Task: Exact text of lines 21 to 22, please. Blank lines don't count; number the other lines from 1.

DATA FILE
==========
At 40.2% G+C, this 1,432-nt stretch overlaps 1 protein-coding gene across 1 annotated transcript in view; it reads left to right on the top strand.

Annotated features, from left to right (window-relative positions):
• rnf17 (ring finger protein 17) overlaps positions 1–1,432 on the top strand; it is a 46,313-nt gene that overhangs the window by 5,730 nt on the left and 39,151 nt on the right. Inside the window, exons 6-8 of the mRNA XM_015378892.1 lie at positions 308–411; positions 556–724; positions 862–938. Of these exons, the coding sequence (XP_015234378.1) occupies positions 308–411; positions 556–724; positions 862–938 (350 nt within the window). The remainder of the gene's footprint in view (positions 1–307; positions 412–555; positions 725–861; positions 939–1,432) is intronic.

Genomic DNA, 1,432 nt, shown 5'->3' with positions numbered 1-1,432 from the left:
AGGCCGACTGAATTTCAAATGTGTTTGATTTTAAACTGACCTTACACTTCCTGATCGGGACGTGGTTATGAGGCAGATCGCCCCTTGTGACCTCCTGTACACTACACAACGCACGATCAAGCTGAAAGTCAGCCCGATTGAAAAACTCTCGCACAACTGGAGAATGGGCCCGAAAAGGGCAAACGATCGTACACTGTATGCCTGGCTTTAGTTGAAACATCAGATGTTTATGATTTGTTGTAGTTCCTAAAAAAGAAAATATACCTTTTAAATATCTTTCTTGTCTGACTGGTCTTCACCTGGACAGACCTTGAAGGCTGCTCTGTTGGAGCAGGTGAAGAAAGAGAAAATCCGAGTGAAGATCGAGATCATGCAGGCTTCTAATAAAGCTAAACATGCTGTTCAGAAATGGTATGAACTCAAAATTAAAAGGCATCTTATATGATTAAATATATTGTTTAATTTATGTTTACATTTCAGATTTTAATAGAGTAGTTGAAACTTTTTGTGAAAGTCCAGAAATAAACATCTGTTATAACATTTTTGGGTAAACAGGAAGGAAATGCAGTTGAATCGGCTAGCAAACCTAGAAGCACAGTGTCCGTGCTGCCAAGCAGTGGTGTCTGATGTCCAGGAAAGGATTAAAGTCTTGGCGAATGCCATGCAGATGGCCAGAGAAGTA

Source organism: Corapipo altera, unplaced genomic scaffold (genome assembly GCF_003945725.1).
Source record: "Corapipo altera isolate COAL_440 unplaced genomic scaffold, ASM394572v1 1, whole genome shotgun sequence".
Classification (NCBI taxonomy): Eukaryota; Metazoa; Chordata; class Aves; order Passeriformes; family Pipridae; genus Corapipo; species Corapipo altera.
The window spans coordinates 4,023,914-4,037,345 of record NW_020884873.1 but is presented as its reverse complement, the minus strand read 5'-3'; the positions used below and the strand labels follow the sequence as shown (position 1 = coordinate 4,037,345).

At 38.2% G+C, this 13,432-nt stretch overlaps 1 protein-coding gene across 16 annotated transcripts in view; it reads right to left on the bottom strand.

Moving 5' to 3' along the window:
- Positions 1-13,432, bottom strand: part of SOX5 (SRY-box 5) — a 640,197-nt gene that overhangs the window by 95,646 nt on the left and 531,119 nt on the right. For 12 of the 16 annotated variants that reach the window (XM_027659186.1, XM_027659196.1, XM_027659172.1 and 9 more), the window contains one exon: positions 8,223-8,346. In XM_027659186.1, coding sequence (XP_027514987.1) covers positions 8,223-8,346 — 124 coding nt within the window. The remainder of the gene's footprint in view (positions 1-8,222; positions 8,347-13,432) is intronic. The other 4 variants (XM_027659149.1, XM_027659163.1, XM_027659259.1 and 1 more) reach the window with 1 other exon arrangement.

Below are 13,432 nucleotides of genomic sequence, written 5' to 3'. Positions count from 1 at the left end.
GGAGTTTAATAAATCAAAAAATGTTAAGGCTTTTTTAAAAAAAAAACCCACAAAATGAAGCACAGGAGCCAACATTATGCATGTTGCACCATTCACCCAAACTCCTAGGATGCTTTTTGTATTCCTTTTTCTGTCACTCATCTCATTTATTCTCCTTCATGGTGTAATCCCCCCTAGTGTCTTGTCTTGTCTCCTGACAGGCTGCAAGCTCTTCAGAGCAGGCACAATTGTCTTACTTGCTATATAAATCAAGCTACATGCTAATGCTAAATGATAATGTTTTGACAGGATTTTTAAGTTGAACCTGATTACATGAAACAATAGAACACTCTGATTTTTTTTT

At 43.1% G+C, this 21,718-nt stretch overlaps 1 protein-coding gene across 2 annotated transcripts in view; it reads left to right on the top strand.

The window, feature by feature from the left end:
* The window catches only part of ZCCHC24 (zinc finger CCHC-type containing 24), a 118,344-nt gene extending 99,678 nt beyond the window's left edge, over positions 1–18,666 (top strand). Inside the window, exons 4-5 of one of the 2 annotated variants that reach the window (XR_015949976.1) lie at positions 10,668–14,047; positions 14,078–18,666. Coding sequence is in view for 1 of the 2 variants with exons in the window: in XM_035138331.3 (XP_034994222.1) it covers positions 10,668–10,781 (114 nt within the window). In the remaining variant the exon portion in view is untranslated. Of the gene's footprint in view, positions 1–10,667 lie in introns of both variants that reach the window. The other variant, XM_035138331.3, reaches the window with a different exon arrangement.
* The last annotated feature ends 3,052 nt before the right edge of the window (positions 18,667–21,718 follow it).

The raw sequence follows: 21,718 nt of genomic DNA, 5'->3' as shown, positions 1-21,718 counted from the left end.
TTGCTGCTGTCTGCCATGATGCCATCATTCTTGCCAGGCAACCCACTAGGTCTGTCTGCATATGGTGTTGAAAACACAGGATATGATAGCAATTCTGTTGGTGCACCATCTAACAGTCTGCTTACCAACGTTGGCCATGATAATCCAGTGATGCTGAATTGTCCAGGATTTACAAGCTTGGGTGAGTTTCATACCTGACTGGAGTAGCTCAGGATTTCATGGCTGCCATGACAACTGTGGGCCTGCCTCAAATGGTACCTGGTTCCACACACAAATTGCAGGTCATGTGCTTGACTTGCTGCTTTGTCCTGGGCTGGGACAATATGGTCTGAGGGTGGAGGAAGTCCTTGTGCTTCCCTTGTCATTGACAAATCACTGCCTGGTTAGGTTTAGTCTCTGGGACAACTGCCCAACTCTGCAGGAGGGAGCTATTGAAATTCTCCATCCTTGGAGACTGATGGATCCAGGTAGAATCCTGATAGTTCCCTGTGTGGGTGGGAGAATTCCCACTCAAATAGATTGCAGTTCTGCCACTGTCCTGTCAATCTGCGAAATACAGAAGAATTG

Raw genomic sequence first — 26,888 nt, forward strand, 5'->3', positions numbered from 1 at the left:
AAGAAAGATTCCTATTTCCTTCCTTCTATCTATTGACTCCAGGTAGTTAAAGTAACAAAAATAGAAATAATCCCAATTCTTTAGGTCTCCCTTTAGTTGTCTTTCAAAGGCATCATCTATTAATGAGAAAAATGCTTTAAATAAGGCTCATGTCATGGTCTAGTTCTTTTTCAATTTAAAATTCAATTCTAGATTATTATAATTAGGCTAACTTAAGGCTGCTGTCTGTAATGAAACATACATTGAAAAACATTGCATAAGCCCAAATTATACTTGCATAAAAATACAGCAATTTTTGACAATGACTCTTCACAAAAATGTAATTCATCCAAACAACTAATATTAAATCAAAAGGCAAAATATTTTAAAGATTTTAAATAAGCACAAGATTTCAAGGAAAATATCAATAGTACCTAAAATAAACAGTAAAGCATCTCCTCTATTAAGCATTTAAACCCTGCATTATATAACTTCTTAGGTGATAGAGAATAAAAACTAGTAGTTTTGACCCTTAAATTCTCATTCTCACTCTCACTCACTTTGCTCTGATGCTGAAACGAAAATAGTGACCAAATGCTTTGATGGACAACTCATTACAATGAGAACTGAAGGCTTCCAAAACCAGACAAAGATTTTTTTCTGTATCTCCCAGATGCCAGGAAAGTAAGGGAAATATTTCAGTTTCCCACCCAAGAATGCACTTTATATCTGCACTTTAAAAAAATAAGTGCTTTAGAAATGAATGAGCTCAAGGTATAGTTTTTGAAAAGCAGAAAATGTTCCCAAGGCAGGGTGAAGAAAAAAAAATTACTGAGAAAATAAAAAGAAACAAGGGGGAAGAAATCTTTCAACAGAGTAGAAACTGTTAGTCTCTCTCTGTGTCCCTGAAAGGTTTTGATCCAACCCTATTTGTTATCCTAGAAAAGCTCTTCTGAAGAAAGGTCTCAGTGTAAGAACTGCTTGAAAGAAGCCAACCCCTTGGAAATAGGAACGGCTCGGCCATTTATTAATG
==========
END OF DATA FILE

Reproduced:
Raw genomic sequence first — 26,888 nt, forward strand, 5'->3', positions numbered from 1 at the left:
AAGAAAGATTCCTATTTCCTTCCTTCTATCTATTGACTCCAGGTAGTTAAAGTAACAAAAATAGAAATAATCCCAATTCTTTAGGTCTCCCTTTAGTTGTCTTTCAAAGGCATCATCTATTAATGAGAAAAATGCTTTAAATAAGGCTCATGTCATGGTCTAGTTCTTTTTCAATTTAAAATTCAATTCTAGATTATTATAATTAGGCTAACTTAAGGCTGCTGTCTGTAATGAAACATACATTGAAAAACATTGCATAAGCCCAAATTATACTTGCATAAAAATACAGCAATTTTTGACAATGACTCTTCACAAAAATGTAATTCATCCAAACAACTAATATTAAATCAAAAGGCAAAATATTTTAAAGATTTTAAATAAGCACAAGATTTCAAGGAAAATATCAATAGTACCTAAAATAAACAGTAAAGCATCTCCTCTATTAAGCATTTAAACCCTGCATTATATAACTTCTTAGGTGATAGAGAATAAAAACTAGTAGTTTTGACCCTTAAATTCTCATTCTCACTCTCACTCACTTTGCTCTGATGCTGAAACGAAAATAGTGACCAAATGCTTTGATGGACAACTCATTACAATGAGAACTGAAGGCTTCCAAAACCAGACAAAGATTTTTTTCTGTATCTCCCAGATGCCAGGAAAGTAAGGGAAATATTTCAGTTTCCCACCCAAGAATGCACTTTATATCTGCACTTTAAAAAAATAAGTGCTTTAGAAATGAATGAGCTCAAGGTATAGTTTTTGAAAAGCAGAAAATGTTCCCAAGGCAGGGTGAAGAAAAAAAAATTACTGAGAAAATAAAAAGAAACAAGGGGGAAGAAATCTTTCAACAGAGTAGAAACTGTTAGTCTCTCTCTGTGTCCCTGAAAGGTTTTGATCCAACCCTATTTGTTATCCTAGAAAAGCTCTTCTGAAGAAAGGTCTCAGTGTAAGAACTGCTTGAAAGAAGCCAACCCCTTGGAAATAGGAACGGCTCGGCCATTTATTAATG